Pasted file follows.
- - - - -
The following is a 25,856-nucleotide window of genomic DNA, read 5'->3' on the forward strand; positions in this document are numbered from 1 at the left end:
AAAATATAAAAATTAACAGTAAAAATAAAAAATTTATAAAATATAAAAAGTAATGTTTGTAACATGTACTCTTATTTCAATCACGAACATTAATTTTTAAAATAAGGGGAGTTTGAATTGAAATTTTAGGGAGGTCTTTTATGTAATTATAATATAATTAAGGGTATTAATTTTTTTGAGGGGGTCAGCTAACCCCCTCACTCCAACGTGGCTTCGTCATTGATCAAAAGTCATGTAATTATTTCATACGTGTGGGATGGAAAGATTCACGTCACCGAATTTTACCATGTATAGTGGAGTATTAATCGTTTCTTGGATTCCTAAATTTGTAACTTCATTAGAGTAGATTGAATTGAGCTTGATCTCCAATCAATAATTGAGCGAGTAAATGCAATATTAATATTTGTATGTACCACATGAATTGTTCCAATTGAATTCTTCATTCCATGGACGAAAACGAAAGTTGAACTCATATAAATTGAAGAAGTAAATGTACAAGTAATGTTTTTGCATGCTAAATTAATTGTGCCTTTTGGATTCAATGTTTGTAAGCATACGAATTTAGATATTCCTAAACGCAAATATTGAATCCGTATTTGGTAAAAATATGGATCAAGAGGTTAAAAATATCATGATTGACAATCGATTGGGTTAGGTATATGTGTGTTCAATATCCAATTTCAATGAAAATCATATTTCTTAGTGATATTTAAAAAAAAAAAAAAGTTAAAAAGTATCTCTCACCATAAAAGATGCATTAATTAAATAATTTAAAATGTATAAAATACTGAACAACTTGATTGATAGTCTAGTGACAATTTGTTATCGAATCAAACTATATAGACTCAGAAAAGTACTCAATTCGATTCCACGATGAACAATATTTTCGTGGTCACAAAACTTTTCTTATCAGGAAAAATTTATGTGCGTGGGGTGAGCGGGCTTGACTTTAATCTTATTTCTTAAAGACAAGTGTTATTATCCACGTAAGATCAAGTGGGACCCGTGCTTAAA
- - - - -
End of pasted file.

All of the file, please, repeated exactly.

The following is a 25,856-nucleotide window of genomic DNA, read 5'->3' on the forward strand; positions in this document are numbered from 1 at the left end:
AAAATATAAAAATTAACAGTAAAAATAAAAAATTTATAAAATATAAAAAGTAATGTTTGTAACATGTACTCTTATTTCAATCACGAACATTAATTTTTAAAATAAGGGGAGTTTGAATTGAAATTTTAGGGAGGTCTTTTATGTAATTATAATATAATTAAGGGTATTAATTTTTTTGAGGGGGTCAGCTAACCCCCTCACTCCAACGTGGCTTCGTCATTGATCAAAAGTCATGTAATTATTTCATACGTGTGGGATGGAAAGATTCACGTCACCGAATTTTACCATGTATAGTGGAGTATTAATCGTTTCTTGGATTCCTAAATTTGTAACTTCATTAGAGTAGATTGAATTGAGCTTGATCTCCAATCAATAATTGAGCGAGTAAATGCAATATTAATATTTGTATGTACCACATGAATTGTTCCAATTGAATTCTTCATTCCATGGACGAAAACGAAAGTTGAACTCATATAAATTGAAGAAGTAAATGTACAAGTAATGTTTTTGCATGCTAAATTAATTGTGCCTTTTGGATTCAATGTTTGTAAGCATACGAATTTAGATATTCCTAAACGCAAATATTGAATCCGTATTTGGTAAAAATATGGATCAAGAGGTTAAAAATATCATGATTGACAATCGATTGGGTTAGGTATATGTGTGTTCAATATCCAATTTCAATGAAAATCATATTTCTTAGTGATATTTAAAAAAAAAAAAAAGTTAAAAAGTATCTCTCACCATAAAAGATGCATTAATTAAATAATTTAAAATGTATAAAATACTGAACAACTTGATTGATAGTCTAGTGACAATTTGTTATCGAATCAAACTATATAGACTCAGAAAAGTACTCAATTCGATTCCACGATGAACAATATTTTCGTGGTCACAAAACTTTTCTTATCAGGAAAAATTTATGTGCGTGGGGTGAGCGGGCTTGACTTTAATCTTATTTCTTAAAGACAAGTGTTATTATCCACGTAAGATCAAGTGGGACCCGTGCTTAAA